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The Lethal Foes of Spider-man

We’ve bitched a lot about Acclaim on this site as we’ve covered various BatmanOne of the longest running, consistently in-print superheroes ever (matched only by Superman and Wonder Woman), Batman has been a force in entertainment for nearly as long as there's been an entertainment industry. It only makes sense, then that he is also the most regularly adapted, and consistently successful, superhero to grace the Silver Screen. and SpidermanSure, DC Comics has Batman, Superman, and Wonder Woman, but among the most popular superheroes stands a guy from Marvel Comics, a younger hero dressed in red and blue who shoots webs and sticks to walls. Introduced in the 1960s, Spider-Man has been a constant presence in comics and more, featured in movies regularly since his big screen debut in 2002. games, and every time we come across a new one I have to rant about it all over again. This time, however, no rant is needed and that’s because we’re covering a Spider-man game from the mid-1990s that Acclaim, in no way, was involved in. Well, except for possibly the reason this game wasn’t released in the West. Licensing and releases are a complicated thing and with Acclaim having a stranglehold on Spider-man titles for NES and SNES consoles (with some crossover releases to Sega systems), someone else bringing a Spidey title Stateside would have been hard, especially if people don’t want to share.

The Lethal Foes of Spider-man

The title in question is The Amazing Spider-man: Lethal Foes, which was developed by Argent and released, only in Japan for the Super Famicom, by Epoch, Co. Playing this game over on this side of the pond would have been difficult for years without finding some kind of import (and grabbing a Super Famicom as well). Thankfully, in a time of emulation and fan-translations, a “lost” title such as this can find its audience. And that’s good because, at least among Spider-man games from this era, Lethal Foes is a pretty playable title.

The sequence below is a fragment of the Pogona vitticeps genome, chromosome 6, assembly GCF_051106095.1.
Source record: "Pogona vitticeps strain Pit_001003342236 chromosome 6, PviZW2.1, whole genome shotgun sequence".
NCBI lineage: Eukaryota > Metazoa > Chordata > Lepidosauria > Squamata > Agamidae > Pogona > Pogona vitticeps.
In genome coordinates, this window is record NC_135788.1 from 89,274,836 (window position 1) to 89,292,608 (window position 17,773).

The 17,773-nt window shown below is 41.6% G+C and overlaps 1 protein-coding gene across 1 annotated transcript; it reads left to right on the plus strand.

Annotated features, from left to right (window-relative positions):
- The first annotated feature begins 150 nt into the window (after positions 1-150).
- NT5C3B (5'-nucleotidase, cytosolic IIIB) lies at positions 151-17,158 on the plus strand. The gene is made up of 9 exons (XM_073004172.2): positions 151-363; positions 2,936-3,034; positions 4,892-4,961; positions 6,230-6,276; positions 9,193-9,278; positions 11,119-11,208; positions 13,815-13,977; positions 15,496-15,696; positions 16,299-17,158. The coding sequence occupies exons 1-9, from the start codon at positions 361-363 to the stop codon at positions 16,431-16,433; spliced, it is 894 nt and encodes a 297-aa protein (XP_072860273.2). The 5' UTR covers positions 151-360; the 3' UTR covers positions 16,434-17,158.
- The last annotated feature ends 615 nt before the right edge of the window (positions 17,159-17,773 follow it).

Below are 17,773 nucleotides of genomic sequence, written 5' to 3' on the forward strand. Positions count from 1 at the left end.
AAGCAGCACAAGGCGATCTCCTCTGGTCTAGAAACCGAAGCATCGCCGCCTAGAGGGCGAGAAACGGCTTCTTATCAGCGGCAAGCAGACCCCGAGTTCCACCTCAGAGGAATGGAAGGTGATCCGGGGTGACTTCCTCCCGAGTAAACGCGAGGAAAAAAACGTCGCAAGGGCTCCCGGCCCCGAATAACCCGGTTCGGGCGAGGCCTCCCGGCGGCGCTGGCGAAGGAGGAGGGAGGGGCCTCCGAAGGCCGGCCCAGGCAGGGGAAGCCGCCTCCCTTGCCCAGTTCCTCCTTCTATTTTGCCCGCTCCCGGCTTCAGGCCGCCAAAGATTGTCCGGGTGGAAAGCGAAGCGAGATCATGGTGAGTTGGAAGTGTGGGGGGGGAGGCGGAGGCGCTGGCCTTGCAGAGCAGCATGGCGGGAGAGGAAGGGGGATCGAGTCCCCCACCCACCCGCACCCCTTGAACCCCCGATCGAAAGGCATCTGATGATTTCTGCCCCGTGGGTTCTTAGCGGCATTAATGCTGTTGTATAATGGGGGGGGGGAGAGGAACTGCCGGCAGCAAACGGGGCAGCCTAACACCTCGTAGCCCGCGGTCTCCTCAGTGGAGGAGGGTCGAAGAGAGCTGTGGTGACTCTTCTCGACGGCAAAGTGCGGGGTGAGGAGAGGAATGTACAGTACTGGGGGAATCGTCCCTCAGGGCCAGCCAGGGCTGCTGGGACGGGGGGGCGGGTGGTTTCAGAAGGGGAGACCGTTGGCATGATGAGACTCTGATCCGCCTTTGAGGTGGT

The game focuses on Spider-man after he catches wind of some kind of plan being hatched by Doc Oc. A new group of Spider Slayers have invaded the city, and various villains seem to have teamed up with the evil Octavius to take over and take down New York. Spider-man is the guy on the scene and, aside from the occasional spot of assistance from some friendly heroes, he’s the only one that can actually take on the threat and save the city. He’s the guy, the spider-guy, the friendly, neighborhood Spider-man, that can actually get it done (despite some yellow journalism from the Daily Bugle).

Lethal Foes is a side-scrolling platform action game. As Spider-man you walk, run, jump, wall-climb, swing, and fight through various levels. There are a smattering of enemies that will come at you, from large Spider-Slayers to smaller little spider bots, along with a few level traps here or there. Spider-man has to navigate each stage of the game (sometimes broken up into two-part levels), take on the boss guarding the end of each area, and then progress, all so he can fight his way up to Doc Oc and save the city.

Starting up the game and getting into it, players will notice, right off the bat, that this game doesn’t play like any of the Spider-man titles Acclaim was releasing during this era. For starters, playing as Spider-man is smooth and accurate. He’s well animated, with a loving number of detailed sprite frames, making for a fluid looking hero (and villains, and other foes). He also controls really well, with accurate inputs leading to accurate movements. There’s no slipping, sliding, or careening where you didn’t want to go; Spider-man does what you tell him to without lag or issue.

I simply cannot express in enough detail how nice it was to boot up a Spider-man game and find myself in the middle of an actual, playable experience. Taking Spidey out for a run was a joy. I could tell what I wanted to do, how I wanted to do it, and the game let me do all that without fuss. That might seem like the bare minimum expectation for a video game – you tell the game what to do and it does it – but considering many of the Acclaim-released games failed to do even that, it’s amazing just to find a game that knew how to get over that very low bar. And it does it well, such that I found myself actually enjoying moving the hero around in his own game. It was shocking.